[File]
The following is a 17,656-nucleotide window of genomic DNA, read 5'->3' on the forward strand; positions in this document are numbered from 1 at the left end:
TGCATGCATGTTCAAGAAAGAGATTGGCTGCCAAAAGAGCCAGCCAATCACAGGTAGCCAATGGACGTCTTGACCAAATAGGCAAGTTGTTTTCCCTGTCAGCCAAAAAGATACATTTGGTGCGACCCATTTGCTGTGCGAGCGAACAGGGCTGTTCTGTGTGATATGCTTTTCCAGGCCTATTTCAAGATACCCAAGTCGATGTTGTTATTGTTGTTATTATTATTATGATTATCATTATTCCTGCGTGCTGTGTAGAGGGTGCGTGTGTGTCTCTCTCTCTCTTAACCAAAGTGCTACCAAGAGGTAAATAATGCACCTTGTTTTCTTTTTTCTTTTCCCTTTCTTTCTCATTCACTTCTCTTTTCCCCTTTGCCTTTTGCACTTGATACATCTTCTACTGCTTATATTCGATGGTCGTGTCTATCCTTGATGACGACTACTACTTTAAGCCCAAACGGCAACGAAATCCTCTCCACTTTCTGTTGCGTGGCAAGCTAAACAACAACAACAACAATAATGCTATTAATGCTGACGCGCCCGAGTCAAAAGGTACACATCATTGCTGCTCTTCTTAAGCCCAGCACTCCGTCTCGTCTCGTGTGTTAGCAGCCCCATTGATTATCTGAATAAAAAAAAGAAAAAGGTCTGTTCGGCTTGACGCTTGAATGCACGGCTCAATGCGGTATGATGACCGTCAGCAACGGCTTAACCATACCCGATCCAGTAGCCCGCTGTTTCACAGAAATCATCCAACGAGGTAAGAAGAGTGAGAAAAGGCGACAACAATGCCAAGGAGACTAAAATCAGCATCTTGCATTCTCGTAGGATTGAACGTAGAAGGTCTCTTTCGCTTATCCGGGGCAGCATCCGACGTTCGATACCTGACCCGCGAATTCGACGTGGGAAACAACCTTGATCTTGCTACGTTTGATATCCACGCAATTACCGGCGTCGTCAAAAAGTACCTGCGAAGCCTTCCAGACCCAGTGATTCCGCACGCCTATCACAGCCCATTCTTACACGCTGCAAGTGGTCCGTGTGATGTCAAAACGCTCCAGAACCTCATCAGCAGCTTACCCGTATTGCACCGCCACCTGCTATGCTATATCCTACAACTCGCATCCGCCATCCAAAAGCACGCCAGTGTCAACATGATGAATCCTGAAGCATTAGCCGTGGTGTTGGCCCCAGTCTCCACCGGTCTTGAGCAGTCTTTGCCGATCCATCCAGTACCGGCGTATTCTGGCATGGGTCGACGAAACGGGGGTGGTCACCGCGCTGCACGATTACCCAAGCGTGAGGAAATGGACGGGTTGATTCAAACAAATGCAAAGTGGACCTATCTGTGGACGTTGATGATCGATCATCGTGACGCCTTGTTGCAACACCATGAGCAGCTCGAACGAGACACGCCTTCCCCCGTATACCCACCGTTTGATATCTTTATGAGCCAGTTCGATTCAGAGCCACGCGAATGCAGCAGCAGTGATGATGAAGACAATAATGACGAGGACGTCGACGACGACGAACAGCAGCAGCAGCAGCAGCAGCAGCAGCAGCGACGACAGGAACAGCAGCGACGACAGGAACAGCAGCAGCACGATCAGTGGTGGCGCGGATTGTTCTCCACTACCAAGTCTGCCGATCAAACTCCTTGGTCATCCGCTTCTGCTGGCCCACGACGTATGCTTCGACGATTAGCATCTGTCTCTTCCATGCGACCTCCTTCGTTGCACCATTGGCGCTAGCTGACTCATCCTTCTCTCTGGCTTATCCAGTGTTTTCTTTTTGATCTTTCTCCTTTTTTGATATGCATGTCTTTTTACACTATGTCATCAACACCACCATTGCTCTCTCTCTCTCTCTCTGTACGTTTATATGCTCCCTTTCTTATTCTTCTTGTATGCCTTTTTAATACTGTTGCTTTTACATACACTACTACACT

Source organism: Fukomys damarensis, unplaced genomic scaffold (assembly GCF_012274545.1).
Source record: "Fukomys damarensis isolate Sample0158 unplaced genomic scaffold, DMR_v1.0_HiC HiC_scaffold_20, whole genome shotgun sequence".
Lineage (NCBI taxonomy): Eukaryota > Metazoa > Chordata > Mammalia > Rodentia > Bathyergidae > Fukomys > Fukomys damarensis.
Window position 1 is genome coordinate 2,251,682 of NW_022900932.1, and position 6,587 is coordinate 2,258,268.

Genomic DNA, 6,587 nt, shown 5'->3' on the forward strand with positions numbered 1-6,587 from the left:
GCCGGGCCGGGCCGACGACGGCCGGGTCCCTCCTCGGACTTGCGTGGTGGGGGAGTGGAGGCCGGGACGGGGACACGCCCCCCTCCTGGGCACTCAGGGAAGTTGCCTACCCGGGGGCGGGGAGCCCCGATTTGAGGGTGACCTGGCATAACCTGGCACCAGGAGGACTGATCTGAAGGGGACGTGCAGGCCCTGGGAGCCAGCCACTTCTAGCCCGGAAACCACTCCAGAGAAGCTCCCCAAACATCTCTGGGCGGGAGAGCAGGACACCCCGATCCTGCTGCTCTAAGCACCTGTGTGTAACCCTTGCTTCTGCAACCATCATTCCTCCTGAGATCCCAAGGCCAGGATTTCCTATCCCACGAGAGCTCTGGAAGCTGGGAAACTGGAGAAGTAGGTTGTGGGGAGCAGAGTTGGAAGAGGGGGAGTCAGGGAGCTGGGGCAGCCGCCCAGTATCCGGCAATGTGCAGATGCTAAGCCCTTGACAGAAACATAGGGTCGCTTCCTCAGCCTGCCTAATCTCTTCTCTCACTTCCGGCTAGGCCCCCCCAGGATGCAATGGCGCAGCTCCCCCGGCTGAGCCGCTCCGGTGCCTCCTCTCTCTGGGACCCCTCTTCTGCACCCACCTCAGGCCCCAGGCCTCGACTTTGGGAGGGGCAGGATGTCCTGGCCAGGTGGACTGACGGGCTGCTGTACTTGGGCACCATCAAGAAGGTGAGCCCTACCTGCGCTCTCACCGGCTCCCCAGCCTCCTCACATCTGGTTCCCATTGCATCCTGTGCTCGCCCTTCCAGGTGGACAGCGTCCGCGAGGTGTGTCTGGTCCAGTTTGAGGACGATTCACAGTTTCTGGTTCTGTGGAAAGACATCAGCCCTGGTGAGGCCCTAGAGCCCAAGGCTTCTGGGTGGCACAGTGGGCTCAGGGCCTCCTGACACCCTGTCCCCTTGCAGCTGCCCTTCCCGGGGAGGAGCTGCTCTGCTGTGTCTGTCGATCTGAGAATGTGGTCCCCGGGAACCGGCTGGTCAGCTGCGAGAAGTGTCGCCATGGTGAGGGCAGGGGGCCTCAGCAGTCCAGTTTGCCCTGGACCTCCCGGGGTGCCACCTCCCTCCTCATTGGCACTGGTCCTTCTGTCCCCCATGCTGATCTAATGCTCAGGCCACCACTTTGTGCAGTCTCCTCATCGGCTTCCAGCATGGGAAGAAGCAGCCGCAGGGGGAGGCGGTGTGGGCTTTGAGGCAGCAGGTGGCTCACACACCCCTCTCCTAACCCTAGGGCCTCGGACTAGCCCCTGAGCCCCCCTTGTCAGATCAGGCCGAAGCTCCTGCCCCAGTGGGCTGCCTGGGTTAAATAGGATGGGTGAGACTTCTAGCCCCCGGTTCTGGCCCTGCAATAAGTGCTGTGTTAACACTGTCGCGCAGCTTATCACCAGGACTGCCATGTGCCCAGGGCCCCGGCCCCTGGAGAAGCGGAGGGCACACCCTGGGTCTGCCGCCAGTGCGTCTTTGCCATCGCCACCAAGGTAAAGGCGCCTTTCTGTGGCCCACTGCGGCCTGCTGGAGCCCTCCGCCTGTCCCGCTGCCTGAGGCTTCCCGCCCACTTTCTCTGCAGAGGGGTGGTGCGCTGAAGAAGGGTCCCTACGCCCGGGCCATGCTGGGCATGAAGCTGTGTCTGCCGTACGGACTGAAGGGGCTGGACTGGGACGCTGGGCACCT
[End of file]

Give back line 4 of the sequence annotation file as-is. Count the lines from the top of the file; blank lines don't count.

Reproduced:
Source record: "Fukomys damarensis isolate Sample0158 unplaced genomic scaffold, DMR_v1.0_HiC HiC_scaffold_20, whole genome shotgun sequence".